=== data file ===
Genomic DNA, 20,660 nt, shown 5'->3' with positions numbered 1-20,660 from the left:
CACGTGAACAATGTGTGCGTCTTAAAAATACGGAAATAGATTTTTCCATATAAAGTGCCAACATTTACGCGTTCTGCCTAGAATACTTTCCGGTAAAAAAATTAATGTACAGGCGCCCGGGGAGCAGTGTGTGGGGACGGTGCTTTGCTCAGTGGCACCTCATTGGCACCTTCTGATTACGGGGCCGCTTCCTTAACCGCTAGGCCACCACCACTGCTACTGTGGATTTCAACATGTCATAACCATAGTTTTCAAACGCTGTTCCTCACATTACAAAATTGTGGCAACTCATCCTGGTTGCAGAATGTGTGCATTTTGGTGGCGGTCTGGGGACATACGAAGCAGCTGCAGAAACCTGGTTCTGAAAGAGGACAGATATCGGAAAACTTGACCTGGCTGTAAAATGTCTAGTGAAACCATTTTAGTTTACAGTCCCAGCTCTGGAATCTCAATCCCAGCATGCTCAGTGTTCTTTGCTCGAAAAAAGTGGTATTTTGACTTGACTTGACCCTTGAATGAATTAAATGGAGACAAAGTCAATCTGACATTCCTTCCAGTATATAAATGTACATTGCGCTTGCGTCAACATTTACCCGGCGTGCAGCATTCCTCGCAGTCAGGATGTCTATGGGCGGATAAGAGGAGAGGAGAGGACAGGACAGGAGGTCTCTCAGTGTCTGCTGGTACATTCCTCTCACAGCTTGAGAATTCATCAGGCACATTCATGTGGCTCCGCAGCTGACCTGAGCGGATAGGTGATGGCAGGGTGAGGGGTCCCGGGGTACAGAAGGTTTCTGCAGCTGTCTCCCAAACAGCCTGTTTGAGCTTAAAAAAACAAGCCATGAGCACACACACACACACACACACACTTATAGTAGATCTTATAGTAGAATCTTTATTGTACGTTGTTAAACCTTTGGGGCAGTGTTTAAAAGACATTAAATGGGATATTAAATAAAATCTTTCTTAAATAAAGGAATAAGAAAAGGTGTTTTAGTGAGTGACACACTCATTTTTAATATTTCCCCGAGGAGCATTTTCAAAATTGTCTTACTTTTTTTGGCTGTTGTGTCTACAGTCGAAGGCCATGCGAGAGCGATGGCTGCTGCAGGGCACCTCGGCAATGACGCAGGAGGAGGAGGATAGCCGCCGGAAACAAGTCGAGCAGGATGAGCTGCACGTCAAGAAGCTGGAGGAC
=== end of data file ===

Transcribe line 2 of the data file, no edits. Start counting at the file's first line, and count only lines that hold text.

CACGTGAACAATGTGTGCGTCTTAAAAATACGGAAATAGATTTTTCCATATAAAGTGCCAACATTTACGCGTTCTGCCTAGAATACTTTCCGGTAAAAAAATTAATGTACAGGCGCCCGGGGAGCAGTGTGTGGGGACGGTGCTTTGCTCAGTGGCACCTCATTGGCACCTTCTGATTACGGGGCCGCTTCCTTAACCGCTAGGCCACCACCACTGCTACTGTGGATTTCAACATGTCATAACCATAGTTTTCAAACGCTGTTCCTCACATTACAAAATTGTGGCAACTCATCCTGGTTGCAGAATGTGTGCATTTTGGTGGCGGTCTGGGGACATACGAAGCAGCTGCAGAAACCTGGTTCTGAAAGAGGACAGATATCGGAAAACTTGACCTGGCTGTAAAATGTCTAGTGAAACCATTTTAGTTTACAGTCCCAGCTCTGGAATCTCAATCCCAGCATGCTCAGTGTTCTTTGCTCGAAAAAAGTGGTATTTTGACTTGACTTGACCCTTGAATGAATTAAATGGAGACAAAGTCAATCTGACATTCCTTCCAGTATATAAATGTACATTGCGCTTGCGTCAACATTTACCCGGCGTGCAGCATTCCTCGCAGTCAGGATGTCTATGGGCGGATAAGAGGAGAGGAGAGGACAGGACAGGAGGTCTCTCAGTGTCTGCTGGTACATTCCTCTCACAGCTTGAGAATTCATCAGGCACATTCATGTGGCTCCGCAGCTGACCTGAGCGGATAGGTGATGGCAGGGTGAGGGGTCCCGGGGTACAGAAGGTTTCTGCAGCTGTCTCCCAAACAGCCTGTTTGAGCTTAAAAAAACAAGCCATGAGCACACACACACACACACACACACTTATAGTAGATCTTATAGTAGAATCTTTATTGTACGTTGTTAAACCTTTGGGGCAGTGTTTAAAAGACATTAAATGGGATATTAAATAAAATCTTTCTTAAATAAAGGAATAAGAAAAGGTGTTTTAGTGAGTGACACACTCATTTTTAATATTTCCCCGAGGAGCATTTTCAAAATTGTCTTACTTTTTTTGGCTGTTGTGTCTACAGTCGAAGGCCATGCGAGAGCGATGGCTGCTGCAGGGCACCTCGGCAATGACGCAGGAGGAGGAGGATAGCCGCCGGAAACAAGTCGAGCAGGATGAGCTGCACGTCAAGAAGCTGGAGGAC